Low blood sugar levels may lead to anger against spouses, according to research conducted at Ohio State University. The study, published in the Proceedings of the National Academy of Sciences, surveyed data collected on 107 married couples over a period of 21 days. The participants were asked to fill out questionnaires designed to gauge their level of spouse irritation.
Teen girls who eat more fruits and vegetables may be at a decreased risk for benign breast disease (BBD), which, while not harmful in itself, does increase the risk of breast cancer later in life. The study, conducted at Brigham and Women's Hospital in Boston and published in the journal Pediatrics, surveyed 6,600 girls, 122 of whom were diagnosed with BBD.
The U.K. sponsored a nationwide salt reduction campaign that turned out beneficial to those who partook, according to research conducted by the Action on Salt working group. The study, published in the British Medical Journal, surveyed data on over 31,500 people participating in the Health Survey for England between 2003 to 2011.
Americans who eat out at restaurants are twice as likely to get food poisoning compared to those who eat at home according to a new study. The study, conducted by the Center for Science in the Public Interest (CSPI), analyzed 10,408 food poisoning outbreaks based on data from the Centers for Disease Control and Prevention (CDC). The data included cases from 2002 through 2011.
Regular doses of aerobic exercise including walking could help ward off dementia for some older women, according to a new study from researchers at the University of British Columbia in Vancouver. For the study the researchers examined 86 women between the ages of 70 and 80 for six months. The women were split into three groups.
Honey mixed with added sugar is not real honey, according to a report from the FDA. Food companies using sugar, corn syrup or other sweeteners to sweeten their honey will now have to label their products as a "blend." The report was made "to advise the regulated food industry on the proper labeling of honey and honey products to help ensure that honey and honey products are not . . ."
Those who drink coffee regularly may be at a decreased risk for colon and liver cancer, according to a new study from researchers at the USC Norris Comprehensive Cancer Center in Los Angeles. For the study the researchers followed a pool of 180,000 adults of different ages and ethnic backgrounds over 18 years.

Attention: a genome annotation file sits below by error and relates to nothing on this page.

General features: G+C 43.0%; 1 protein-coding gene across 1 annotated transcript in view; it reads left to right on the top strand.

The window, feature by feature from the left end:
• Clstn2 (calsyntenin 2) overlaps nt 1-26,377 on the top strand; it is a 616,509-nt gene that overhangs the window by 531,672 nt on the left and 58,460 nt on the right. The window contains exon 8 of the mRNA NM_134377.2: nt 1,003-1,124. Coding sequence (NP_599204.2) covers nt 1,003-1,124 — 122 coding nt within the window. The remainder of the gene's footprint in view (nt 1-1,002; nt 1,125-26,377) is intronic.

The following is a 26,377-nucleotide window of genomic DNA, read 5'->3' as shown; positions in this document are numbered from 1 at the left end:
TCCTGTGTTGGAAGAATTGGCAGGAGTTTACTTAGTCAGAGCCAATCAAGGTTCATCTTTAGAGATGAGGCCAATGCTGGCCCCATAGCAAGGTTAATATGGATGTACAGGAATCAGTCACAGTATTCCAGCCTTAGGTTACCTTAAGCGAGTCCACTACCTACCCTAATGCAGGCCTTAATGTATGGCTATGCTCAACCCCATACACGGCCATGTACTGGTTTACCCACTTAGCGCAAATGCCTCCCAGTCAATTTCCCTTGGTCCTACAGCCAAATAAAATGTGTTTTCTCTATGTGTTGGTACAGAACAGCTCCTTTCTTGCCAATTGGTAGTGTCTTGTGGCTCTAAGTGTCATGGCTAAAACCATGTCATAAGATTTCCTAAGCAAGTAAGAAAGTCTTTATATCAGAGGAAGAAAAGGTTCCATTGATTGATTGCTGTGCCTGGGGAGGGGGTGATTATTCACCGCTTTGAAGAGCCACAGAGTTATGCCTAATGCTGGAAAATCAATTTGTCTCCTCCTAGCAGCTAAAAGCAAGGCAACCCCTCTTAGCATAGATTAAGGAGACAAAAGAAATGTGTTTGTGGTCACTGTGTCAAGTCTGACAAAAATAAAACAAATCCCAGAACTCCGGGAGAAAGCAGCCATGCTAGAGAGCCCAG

Those who eat beans may be at a lesser risk of heart disease than those who do not, according to research conducted at St. Michael's Hospital in Toronto. The study, published in the Canadian Medical Association Journal, noted that beans, peas or lentils can significantly reduce "bad cholesterol" and therefore the risk of cardiovascular disease.
Tyson Foods Inc. has recalled 75,000 pounds of chicken nuggets after complaints that pieces of plastic injured some customers. The recall, according to the U.S. Department of Agriculture, includes five-pound bags of frozen chicken nuggets. "A small number of consumers who contacted the company indicated they had found small pieces of plastic in the nuggets," the company said in a statement.
Those who consume a diet high in junk food may be more likely to feel lazy, according to a new study from researchers at the University of California-Los Angeles. For the study the researchers examined a group of 32 female rats over the course of six months. The first group was fed a standard rat diet including non-processed foods like corn and fish meal.
Exposure to bright light early in the morning may help enable weight loss, according to a new study from researchers at Northwestern University. For the study the researchers gave 54 volunteers wrist monitors that measured their exposure to light. They found that those who were exposed to light measuring at least 500 lux within two hours of waking were more likely to have a lower BMI.
The characters on some children's cereal boxes may be using eye contact to instill trust in potential buyers, according to a new study from researchers at Cornell University. For the study the researchers examined the faces on cartoon and real-life characters presented on 86 different cereal boxes. Students were asked to judge their desire to purchase a range of different cereals.
Chocolate may possibly be a preventative measure against obesity and type 2 diabetes, according to a new study. Researchers of the new study, published in the Journal of Agricultural Food and Chemistry, assigned mice to one of six different diets for 12 weeks. These consisted of high- and low-fat diets, and high-fat diets supplemented with either monomeric, oligomeric or polymeric procyandins.
A new study shows that drinking two or more cups of coffee a day can reduce the risk of death by liver cirrhosis. The team of researchers examined data on diet, lifestyle, and medical history of subjects in the prospective population-based study called the Singapore Chinese Health Study, which tracked 63,000 subjects for 15 years.
The more fresh produce and fruit you daily, the lower your risk of death at any age is, according to a new study. Researchers of the study, published in the Journal of Epidemiology and Community Health, analyzed the eating habits of over 65,000 people in England between 2001 and 2013. Those who ate seven or more portions of fresh fruits and vegetables a day had a 42 percent lower risk of death.